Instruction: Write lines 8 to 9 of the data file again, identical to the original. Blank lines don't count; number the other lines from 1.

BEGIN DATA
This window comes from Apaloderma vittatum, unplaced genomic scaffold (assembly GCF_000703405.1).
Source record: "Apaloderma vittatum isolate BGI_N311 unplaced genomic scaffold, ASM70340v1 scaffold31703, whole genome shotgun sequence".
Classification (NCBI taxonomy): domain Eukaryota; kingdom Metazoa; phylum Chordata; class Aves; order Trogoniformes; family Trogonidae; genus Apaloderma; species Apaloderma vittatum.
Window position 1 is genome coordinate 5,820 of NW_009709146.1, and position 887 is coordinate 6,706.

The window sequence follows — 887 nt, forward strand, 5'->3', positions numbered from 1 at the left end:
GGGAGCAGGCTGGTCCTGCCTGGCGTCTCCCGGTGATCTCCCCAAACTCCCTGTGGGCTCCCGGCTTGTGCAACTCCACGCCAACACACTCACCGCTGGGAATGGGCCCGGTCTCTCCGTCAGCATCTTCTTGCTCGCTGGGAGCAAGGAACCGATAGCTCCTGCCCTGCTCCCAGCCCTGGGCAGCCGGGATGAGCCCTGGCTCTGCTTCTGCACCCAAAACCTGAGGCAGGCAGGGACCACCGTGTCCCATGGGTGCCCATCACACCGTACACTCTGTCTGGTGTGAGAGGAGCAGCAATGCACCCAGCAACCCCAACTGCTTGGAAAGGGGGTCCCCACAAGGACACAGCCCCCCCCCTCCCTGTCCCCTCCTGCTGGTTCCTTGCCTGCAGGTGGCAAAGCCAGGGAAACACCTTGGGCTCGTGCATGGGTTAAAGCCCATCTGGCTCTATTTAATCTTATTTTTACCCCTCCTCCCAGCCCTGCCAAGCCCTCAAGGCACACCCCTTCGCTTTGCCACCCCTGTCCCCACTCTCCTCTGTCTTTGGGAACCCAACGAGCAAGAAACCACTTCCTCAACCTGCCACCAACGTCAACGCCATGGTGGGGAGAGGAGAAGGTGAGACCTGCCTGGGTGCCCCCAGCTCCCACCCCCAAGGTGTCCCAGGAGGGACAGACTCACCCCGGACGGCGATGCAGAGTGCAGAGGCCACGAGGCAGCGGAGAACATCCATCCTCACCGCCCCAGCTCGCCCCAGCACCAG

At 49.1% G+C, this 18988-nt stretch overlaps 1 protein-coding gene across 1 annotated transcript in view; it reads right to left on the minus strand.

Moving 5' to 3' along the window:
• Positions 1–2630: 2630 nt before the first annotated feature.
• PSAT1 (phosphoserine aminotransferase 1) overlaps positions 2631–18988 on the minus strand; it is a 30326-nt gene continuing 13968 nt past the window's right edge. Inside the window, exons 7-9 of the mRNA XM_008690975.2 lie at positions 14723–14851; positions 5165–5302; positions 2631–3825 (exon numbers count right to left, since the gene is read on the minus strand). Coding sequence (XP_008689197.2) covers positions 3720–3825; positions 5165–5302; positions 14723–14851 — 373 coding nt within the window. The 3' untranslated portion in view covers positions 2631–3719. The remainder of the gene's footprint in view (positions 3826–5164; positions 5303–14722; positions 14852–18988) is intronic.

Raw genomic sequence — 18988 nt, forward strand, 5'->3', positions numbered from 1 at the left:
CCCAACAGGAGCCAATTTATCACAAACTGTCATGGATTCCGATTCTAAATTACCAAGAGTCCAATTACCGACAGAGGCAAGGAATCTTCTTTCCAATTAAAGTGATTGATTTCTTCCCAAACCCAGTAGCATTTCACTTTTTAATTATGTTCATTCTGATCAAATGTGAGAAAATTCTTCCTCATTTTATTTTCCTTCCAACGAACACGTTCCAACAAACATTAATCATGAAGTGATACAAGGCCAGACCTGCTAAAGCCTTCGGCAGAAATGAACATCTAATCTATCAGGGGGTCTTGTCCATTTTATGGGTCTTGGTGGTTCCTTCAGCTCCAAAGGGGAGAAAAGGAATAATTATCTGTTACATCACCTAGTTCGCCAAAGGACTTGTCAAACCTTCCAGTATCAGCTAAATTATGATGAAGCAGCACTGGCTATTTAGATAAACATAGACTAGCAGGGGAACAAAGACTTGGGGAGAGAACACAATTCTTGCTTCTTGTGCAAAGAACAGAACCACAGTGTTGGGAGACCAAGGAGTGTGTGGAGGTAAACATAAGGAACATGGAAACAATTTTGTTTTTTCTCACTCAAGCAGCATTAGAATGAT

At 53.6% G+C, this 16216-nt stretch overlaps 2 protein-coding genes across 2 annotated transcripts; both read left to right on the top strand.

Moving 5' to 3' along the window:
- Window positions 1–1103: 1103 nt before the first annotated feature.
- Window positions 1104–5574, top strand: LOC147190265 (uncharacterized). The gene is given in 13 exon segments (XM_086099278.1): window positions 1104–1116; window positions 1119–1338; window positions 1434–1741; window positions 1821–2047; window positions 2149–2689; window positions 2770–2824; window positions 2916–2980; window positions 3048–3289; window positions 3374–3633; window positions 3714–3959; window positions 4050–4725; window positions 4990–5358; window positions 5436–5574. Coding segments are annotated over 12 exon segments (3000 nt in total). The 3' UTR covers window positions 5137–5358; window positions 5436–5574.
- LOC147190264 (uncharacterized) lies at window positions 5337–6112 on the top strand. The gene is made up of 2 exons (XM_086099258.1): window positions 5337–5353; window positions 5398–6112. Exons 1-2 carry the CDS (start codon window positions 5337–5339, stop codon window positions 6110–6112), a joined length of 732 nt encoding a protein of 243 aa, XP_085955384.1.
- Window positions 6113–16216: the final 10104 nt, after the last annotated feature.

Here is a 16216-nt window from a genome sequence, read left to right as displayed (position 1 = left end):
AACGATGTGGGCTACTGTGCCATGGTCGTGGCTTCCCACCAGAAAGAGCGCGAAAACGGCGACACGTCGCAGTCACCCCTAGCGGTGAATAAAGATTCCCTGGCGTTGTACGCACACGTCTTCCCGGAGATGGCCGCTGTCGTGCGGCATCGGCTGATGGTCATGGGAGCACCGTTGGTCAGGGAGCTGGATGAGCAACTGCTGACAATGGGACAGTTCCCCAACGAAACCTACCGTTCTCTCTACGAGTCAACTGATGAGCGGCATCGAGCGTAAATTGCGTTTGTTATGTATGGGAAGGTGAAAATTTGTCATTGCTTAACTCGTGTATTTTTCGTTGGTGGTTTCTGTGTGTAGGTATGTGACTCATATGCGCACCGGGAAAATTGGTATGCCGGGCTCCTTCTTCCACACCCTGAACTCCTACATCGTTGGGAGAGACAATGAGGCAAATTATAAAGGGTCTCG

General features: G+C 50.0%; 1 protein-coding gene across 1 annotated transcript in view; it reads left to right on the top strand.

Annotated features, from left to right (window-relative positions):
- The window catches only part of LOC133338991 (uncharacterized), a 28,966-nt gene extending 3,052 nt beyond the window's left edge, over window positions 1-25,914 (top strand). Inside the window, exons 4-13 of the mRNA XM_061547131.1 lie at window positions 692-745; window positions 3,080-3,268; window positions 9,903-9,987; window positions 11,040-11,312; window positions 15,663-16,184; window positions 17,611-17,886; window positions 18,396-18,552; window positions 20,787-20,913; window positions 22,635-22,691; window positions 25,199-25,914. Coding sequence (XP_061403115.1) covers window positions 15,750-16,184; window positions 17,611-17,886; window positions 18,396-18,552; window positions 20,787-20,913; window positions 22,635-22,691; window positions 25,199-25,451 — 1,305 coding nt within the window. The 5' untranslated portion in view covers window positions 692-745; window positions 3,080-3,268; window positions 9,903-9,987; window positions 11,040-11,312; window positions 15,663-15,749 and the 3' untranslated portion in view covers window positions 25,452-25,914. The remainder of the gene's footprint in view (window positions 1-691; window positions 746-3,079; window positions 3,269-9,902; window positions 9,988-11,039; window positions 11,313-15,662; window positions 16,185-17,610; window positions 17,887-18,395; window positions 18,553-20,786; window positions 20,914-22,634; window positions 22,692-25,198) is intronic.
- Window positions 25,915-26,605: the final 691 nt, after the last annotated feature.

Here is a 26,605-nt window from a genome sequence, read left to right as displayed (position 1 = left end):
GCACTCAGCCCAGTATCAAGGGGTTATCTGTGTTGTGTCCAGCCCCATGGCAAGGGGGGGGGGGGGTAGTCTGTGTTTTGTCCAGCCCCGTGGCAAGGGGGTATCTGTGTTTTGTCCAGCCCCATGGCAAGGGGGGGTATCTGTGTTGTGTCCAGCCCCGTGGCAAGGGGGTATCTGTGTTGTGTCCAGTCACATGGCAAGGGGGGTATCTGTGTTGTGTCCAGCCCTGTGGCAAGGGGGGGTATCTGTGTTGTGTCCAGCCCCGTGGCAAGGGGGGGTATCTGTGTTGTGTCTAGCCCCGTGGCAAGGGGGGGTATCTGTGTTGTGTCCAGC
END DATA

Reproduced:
Moving 5' to 3' along the window:
• Positions 1–2630: 2630 nt before the first annotated feature.